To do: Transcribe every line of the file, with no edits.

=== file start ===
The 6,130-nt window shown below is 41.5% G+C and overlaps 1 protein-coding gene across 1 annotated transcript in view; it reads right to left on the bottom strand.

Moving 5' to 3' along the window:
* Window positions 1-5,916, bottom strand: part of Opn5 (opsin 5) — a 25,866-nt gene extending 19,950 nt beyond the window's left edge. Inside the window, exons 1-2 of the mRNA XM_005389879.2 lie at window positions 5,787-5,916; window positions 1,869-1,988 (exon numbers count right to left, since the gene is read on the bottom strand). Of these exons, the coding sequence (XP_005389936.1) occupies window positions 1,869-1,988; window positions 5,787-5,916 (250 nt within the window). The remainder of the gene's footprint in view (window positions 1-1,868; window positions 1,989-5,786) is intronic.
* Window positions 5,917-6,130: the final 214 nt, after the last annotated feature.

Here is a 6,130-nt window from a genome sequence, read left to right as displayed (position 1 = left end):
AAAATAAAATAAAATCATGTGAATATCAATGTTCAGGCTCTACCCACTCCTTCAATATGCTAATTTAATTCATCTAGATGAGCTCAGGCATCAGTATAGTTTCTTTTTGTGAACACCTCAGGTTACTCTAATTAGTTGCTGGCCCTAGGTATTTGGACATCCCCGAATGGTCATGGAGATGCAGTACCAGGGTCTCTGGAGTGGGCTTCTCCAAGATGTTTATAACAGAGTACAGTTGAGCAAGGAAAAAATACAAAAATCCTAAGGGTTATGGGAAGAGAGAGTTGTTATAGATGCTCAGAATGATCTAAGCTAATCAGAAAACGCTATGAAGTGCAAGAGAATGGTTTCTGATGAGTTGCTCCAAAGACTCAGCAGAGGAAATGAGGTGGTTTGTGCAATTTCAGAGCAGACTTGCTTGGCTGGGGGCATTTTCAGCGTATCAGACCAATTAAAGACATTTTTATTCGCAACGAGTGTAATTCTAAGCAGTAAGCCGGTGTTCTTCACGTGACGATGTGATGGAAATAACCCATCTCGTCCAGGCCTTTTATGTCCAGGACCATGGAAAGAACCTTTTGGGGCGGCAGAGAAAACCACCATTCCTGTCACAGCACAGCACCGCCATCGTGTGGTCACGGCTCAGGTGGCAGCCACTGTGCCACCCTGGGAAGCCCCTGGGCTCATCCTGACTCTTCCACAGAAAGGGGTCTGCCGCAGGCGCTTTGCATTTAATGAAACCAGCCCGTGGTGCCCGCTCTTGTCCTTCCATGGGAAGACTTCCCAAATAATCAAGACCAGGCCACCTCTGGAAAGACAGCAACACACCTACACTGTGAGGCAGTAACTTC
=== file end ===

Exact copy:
The 6,130-nt window shown below is 41.5% G+C and overlaps 1 protein-coding gene across 1 annotated transcript in view; it reads right to left on the bottom strand.

Moving 5' to 3' along the window:
* Window positions 1-5,916, bottom strand: part of Opn5 (opsin 5) — a 25,866-nt gene extending 19,950 nt beyond the window's left edge. Inside the window, exons 1-2 of the mRNA XM_005389879.2 lie at window positions 5,787-5,916; window positions 1,869-1,988 (exon numbers count right to left, since the gene is read on the bottom strand). Of these exons, the coding sequence (XP_005389936.1) occupies window positions 1,869-1,988; window positions 5,787-5,916 (250 nt within the window). The remainder of the gene's footprint in view (window positions 1-1,868; window positions 1,989-5,786) is intronic.
* Window positions 5,917-6,130: the final 214 nt, after the last annotated feature.

Here is a 6,130-nt window from a genome sequence, read left to right as displayed (position 1 = left end):
AAAATAAAATAAAATCATGTGAATATCAATGTTCAGGCTCTACCCACTCCTTCAATATGCTAATTTAATTCATCTAGATGAGCTCAGGCATCAGTATAGTTTCTTTTTGTGAACACCTCAGGTTACTCTAATTAGTTGCTGGCCCTAGGTATTTGGACATCCCCGAATGGTCATGGAGATGCAGTACCAGGGTCTCTGGAGTGGGCTTCTCCAAGATGTTTATAACAGAGTACAGTTGAGCAAGGAAAAAATACAAAAATCCTAAGGGTTATGGGAAGAGAGAGTTGTTATAGATGCTCAGAATGATCTAAGCTAATCAGAAAACGCTATGAAGTGCAAGAGAATGGTTTCTGATGAGTTGCTCCAAAGACTCAGCAGAGGAAATGAGGTGGTTTGTGCAATTTCAGAGCAGACTTGCTTGGCTGGGGGCATTTTCAGCGTATCAGACCAATTAAAGACATTTTTATTCGCAACGAGTGTAATTCTAAGCAGTAAGCCGGTGTTCTTCACGTGACGATGTGATGGAAATAACCCATCTCGTCCAGGCCTTTTATGTCCAGGACCATGGAAAGAACCTTTTGGGGCGGCAGAGAAAACCACCATTCCTGTCACAGCACAGCACCGCCATCGTGTGGTCACGGCTCAGGTGGCAGCCACTGTGCCACCCTGGGAAGCCCCTGGGCTCATCCTGACTCTTCCACAGAAAGGGGTCTGCCGCAGGCGCTTTGCATTTAATGAAACCAGCCCGTGGTGCCCGCTCTTGTCCTTCCATGGGAAGACTTCCCAAATAATCAAGACCAGGCCACCTCTGGAAAGACAGCAACACACCTACACTGTGAGGCAGTAACTTC